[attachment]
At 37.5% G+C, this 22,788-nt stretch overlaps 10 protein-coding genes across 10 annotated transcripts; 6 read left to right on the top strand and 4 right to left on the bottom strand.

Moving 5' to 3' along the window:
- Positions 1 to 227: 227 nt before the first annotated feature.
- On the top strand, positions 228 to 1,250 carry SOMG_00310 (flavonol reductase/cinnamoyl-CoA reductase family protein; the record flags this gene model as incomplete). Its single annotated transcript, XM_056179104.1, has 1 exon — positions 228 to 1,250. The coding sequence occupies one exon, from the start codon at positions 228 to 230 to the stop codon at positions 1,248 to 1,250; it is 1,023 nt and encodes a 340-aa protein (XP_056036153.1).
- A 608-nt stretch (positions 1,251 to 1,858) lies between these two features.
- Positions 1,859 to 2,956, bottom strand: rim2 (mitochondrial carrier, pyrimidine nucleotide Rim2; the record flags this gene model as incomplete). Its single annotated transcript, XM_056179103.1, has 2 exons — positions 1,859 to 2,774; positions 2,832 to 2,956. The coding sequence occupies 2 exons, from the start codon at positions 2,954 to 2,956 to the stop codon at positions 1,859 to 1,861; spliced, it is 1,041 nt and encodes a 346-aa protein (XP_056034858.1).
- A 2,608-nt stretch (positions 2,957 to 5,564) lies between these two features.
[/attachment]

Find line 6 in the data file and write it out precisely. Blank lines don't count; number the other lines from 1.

- Positions 1,859 to 2,956, bottom strand: rim2 (mitochondrial carrier, pyrimidine nucleotide Rim2; the record flags this gene model as incomplete). Its single annotated transcript, XM_056179103.1, has 2 exons — positions 1,859 to 2,774; positions 2,832 to 2,956. The coding sequence occupies 2 exons, from the start codon at positions 2,954 to 2,956 to the stop codon at positions 1,859 to 1,861; spliced, it is 1,041 nt and encodes a 346-aa protein (XP_056034858.1).